Medtronic makes my particular stimulator, which consists of a battery box in my chest (below my collarbone, but above my breast) with leads (wires) that run up my neck and to the back of my head. When the stimulator is on, I feel a vibration in the back of my head.
The leads are prone to slipping out of place. If they do slip and are replaced, there is a chance that the device will no longer provide relief. Mine have slipped, but not enough for it to stop working. My docs said that they’ve learned that some slippage is normal and that fewer patients have had to have leads replaced than they thought would when they set out.
People with these stimulators are told to limit their activity to avoid stressing the leads. Things that can stress the leads include yoga, horseback riding, kayaking, swimming freestyle, massage. . . . I’ve had more trouble with activities that involve stretching my shoulders or chest rather than my neck. I’ve learned to modify most of the time, but I did push too far for a while. And sleeping on my stomach, the surefire way for me to fall asleep, is out of the question.
There is a battery that has to be changed every few years (the time period depends on individual settings) and the only way to change it is through surgery. I know of someone who had to have her battery changed after six months, but the estimated time is between two and five years. I run mine at a low setting – abnormally low, actually – so my battery is expected to last a long time. (Advanced Bionics makes a stimulator similar to mine that is rechargeable.)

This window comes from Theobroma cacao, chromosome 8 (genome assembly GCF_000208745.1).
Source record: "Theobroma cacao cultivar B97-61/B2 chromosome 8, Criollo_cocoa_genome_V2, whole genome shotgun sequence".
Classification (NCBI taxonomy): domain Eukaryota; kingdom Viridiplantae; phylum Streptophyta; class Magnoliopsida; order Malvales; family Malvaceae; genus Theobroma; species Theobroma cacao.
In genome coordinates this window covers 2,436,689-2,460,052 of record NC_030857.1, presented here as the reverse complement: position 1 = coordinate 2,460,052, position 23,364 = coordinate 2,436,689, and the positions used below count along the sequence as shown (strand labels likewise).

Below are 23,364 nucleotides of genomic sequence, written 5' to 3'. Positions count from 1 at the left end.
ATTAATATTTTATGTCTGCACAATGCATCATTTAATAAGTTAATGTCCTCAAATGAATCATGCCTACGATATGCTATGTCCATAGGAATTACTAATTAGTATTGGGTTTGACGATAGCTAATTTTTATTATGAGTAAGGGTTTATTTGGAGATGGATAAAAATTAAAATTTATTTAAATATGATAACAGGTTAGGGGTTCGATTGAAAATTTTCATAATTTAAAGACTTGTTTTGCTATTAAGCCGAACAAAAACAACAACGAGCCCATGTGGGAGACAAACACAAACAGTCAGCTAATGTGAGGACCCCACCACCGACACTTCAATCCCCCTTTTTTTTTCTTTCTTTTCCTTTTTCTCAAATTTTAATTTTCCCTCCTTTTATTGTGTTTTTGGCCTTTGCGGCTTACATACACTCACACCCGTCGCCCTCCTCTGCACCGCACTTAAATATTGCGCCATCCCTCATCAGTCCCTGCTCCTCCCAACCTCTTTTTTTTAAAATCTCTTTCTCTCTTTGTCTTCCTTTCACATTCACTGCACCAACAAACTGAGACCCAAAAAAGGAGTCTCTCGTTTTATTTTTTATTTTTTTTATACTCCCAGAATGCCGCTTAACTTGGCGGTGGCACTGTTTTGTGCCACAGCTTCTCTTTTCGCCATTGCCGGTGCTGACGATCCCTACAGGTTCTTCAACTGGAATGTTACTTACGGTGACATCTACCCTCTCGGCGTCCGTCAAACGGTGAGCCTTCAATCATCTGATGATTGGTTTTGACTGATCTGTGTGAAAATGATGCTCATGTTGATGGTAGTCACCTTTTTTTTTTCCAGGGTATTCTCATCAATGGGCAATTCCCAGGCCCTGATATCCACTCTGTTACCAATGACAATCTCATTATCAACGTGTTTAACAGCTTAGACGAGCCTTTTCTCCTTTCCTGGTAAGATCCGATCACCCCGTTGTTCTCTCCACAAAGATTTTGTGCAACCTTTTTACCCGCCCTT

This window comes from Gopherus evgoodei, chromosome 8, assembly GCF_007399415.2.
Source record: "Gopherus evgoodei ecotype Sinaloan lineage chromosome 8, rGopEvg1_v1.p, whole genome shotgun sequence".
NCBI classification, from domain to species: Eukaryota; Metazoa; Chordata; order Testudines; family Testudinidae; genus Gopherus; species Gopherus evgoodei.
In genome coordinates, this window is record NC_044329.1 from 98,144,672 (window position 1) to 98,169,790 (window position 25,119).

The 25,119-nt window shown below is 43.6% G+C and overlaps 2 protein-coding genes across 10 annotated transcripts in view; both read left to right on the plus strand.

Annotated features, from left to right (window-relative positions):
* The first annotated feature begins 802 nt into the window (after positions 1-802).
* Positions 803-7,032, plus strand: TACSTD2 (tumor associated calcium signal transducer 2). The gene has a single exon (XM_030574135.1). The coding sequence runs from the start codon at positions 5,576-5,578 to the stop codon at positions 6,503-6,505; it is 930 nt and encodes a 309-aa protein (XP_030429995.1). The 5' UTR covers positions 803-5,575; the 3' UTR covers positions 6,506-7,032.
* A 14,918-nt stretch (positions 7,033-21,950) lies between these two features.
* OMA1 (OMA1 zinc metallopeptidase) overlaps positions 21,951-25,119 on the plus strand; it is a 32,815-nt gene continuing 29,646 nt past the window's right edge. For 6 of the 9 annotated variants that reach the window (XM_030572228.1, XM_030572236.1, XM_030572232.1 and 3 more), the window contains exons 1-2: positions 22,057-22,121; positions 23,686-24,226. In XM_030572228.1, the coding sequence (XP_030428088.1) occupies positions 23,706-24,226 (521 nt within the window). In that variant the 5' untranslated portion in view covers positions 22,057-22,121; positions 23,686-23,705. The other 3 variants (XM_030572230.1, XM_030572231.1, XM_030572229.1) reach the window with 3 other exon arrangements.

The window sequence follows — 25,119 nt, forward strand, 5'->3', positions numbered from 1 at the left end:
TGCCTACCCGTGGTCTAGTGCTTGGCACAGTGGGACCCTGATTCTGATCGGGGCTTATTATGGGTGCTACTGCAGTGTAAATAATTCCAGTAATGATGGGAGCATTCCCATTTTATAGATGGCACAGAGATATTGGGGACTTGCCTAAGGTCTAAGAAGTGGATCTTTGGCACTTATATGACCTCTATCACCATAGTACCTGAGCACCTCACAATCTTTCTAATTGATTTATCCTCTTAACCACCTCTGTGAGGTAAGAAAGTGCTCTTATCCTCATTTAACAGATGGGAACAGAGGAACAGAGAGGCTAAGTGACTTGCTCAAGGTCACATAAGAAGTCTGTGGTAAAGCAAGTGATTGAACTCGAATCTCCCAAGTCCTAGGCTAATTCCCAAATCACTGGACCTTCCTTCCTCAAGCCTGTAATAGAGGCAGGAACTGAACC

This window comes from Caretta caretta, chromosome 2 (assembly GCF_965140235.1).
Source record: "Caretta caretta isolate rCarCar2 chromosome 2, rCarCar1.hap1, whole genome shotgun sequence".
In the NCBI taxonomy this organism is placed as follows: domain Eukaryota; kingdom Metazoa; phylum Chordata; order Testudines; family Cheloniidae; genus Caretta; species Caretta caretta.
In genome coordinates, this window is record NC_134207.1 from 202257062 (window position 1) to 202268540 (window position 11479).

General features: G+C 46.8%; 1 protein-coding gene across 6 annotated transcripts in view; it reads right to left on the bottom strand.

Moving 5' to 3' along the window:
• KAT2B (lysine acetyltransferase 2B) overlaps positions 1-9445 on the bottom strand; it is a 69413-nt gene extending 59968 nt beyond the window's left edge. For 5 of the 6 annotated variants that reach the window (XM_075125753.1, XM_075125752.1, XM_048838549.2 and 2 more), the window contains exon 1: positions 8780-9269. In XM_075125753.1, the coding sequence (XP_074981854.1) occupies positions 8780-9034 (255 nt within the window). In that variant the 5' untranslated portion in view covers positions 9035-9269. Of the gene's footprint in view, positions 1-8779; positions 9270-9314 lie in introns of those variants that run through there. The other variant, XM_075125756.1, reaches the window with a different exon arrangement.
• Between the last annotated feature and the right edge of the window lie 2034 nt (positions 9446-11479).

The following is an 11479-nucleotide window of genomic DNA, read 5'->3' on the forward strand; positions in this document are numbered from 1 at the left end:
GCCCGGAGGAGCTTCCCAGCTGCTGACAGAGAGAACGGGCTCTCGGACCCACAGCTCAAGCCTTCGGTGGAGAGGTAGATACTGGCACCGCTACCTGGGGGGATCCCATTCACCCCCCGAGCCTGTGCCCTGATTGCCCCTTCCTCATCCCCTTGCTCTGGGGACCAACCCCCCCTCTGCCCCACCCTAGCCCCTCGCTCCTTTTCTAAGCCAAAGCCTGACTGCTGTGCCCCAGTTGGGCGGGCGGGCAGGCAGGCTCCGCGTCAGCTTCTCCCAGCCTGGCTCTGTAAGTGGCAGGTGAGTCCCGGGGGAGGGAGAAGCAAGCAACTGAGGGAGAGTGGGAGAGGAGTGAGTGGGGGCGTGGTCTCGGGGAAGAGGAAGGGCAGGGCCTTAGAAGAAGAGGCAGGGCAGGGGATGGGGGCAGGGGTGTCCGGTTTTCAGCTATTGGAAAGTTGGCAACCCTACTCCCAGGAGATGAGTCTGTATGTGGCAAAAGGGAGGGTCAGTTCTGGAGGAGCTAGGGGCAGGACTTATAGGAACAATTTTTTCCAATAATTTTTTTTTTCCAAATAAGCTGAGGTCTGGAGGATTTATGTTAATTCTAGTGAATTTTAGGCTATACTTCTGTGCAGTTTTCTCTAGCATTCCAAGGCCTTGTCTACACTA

I had a choice of two different battery boxes – one that was larger with a longer life and one that was smaller with, not surprisingly, a shorter life. For once in my life, practicality reigned and I chose the larger battery. It’s more visible, but I’d rather have that than lots of surgeries.
Pressure on the box causes some pain in my chest and happens more frequently than I expected. Children often bump into it when I’m playing with them, people hug me and squeeze too hard in the wrong place, and I hit it on the most random things (like door frames and boxes that I carry). Seatbelts, bra straps and bags carried on that shoulder are also irritating.
The Bion, a small, rechargeable and lead-less device made by Advanced Bionics, is also being tested right now. The area of stimulation is much smaller than with my stimulator and a primary question is if it covers enough area to be effective.
The pain section of Medtronic’s site describes the stimulator and how it affects a patient’s life. Headaches aren’t specifically covered, but the FAQs listed under other types of pain apply to this device; look for the questions about neurostimulation systems. The Advanced Bionics pain site isn’t as detailed, but has pictures of the stimulators with leads. Bion Application is the best place for basic information on the lead-less device.